Predicting the Precipitation of Amorphous Silica from Geothermal Brines


Oleh Weres, Andrew Yee, and Leon Tsao


Stanford Geothermal Workshop







File Size:


View File:


The voluminous gel-like deposits encountered at Cerro Prieto, Wairakei, anti Ni1 and consist of flocculated colloidal amorphous silica. The crumbly grey and white scales associated with the gel-like materials are cemented colloidal aagregates. This colloidal silica is produced by homogeneous nucleation in the liquid phase; i.e., nucleation by growth of polymers to critical nucleus size without the participation of some preexisting solid particle.

With most substances heterogeneous nucleation is dominant, and homogeneous nucleation is very slow, rare in nature, and difficult to study in the laboratory. The precipitation of amorphous silica is an apparent exception to this because of the very low surface tension of the silica- water interface - between 35 and 50 ergs cm-2 over the range of major practical interest. (By comparison, the surface tension of the water-air interface is about 70-80 ergs cm-2.) This means that enormous numbers of particles can be produced by homogeneous nucleatioln (on the order 1017 to 10l8 per liter ), and this completely swamps the effects of heterogeneous nucleation.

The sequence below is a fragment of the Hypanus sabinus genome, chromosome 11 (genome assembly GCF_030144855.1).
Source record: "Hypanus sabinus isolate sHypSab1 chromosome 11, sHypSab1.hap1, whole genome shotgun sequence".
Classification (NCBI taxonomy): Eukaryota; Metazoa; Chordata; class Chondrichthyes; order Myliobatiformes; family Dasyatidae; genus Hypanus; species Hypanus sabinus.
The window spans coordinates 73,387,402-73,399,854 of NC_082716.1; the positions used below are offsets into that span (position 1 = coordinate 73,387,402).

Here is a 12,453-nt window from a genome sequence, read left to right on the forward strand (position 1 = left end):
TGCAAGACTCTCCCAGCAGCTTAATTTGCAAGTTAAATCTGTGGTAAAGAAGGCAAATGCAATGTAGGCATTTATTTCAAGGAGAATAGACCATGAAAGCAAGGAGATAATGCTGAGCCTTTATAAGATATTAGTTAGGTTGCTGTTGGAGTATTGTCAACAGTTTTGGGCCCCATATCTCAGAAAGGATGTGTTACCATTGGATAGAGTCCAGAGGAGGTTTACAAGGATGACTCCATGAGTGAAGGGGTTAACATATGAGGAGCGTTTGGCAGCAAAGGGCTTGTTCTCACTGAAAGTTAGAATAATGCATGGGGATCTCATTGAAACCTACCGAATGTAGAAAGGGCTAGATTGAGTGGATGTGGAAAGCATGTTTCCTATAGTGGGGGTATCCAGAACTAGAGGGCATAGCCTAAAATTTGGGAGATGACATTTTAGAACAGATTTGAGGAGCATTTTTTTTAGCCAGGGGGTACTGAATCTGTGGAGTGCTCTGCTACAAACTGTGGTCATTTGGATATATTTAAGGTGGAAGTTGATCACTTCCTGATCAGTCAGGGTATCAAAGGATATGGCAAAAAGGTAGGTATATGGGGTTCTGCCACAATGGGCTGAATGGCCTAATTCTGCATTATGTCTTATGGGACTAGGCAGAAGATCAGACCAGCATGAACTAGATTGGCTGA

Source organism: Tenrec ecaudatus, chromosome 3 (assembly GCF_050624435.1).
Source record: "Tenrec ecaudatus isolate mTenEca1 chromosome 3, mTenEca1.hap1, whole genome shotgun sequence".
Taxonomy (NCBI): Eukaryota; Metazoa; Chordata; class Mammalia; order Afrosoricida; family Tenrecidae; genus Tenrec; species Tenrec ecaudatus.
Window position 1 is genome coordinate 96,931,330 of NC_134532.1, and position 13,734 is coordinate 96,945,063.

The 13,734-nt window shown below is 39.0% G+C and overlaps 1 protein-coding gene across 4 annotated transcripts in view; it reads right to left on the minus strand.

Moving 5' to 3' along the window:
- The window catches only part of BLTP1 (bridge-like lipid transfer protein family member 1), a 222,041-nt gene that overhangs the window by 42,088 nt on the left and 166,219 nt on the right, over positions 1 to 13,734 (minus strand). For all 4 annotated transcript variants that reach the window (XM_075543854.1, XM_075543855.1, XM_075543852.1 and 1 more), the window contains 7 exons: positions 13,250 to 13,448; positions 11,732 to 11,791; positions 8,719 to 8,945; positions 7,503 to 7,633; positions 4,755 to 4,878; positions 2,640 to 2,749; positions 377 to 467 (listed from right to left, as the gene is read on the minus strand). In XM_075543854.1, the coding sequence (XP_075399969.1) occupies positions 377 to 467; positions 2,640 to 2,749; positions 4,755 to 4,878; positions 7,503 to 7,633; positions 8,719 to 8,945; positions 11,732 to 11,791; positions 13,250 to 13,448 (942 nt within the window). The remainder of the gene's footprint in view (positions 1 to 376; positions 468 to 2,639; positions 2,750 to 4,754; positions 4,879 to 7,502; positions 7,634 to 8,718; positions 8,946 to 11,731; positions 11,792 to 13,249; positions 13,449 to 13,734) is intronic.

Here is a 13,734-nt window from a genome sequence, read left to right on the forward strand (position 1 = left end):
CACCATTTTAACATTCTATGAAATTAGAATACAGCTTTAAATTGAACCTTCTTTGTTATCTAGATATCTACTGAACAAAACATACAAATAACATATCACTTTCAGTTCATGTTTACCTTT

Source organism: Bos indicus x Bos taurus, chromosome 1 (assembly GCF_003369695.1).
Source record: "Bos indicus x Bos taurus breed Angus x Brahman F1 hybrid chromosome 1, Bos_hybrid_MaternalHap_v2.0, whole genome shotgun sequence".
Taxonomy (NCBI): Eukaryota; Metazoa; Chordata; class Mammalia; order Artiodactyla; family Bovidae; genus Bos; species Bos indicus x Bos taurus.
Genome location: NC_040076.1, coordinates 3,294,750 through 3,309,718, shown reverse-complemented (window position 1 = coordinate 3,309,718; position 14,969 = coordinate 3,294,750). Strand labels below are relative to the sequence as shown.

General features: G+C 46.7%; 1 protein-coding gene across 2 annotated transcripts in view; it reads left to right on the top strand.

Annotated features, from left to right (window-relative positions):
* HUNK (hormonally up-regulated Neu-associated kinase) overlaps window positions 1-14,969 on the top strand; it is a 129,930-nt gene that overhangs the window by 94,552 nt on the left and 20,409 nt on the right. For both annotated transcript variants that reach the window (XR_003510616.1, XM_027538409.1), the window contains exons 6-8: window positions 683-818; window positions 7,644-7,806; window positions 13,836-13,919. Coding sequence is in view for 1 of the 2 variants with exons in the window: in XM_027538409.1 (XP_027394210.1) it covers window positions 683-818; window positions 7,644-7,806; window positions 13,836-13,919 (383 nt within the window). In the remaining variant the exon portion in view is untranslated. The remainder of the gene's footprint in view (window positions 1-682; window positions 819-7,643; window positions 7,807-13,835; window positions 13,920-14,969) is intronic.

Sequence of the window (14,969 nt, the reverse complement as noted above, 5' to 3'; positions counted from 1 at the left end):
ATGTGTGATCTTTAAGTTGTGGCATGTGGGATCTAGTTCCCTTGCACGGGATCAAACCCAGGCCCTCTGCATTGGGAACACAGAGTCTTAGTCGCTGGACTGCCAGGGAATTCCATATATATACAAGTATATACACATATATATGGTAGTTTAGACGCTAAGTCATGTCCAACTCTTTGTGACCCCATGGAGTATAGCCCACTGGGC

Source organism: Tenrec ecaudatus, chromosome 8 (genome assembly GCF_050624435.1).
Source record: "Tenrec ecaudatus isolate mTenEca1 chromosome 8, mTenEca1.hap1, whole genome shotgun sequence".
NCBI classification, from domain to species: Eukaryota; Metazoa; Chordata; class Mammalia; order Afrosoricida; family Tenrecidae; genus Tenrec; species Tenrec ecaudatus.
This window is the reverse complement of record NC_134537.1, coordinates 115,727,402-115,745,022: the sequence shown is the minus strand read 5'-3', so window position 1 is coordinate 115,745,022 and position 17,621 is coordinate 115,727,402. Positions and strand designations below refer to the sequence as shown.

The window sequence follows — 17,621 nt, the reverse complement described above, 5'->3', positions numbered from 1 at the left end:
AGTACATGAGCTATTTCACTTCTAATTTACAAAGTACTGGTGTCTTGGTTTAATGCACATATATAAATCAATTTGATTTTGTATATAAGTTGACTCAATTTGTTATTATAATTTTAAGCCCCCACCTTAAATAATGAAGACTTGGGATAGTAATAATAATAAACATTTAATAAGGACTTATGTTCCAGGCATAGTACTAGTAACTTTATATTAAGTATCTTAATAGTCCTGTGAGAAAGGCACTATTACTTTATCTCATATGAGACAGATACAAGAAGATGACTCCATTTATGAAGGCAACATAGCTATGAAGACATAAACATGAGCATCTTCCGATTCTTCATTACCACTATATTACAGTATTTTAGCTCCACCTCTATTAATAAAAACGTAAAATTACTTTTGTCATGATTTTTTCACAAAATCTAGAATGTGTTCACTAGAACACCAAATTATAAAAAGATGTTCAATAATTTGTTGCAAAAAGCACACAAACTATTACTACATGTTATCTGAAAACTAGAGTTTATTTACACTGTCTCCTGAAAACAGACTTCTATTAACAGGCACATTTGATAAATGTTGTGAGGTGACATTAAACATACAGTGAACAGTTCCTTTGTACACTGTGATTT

A practical consequence of the dominance of homogeneous nuceation is that the precipitation of amorphous silica is experimentally reproducible and predictable. is determined by basic thermodynamic and chemical variables (concentration, surface tension, etc.) and not by often unknown trace contaminants as is the case with heterogeneous nucleation.

ec2-18-204-56-97.compute-1.amazonaws.com, you have accessed 0 records today.

Press the Back button in your browser, or search again.

Copyright 1978, Stanford Geothermal Program: Readers who download papers from this site should honor the copyright of the original authors and may not copy or distribute the work further without the permission of the original publisher.

Attend the nwxt Stanford Geothermal Workshop, click here for details.

Accessed by: ec2-18-204-56-97.compute-1.amazonaws.com (
Accessed: Thursday 29th of September 2022 04:26:14 AM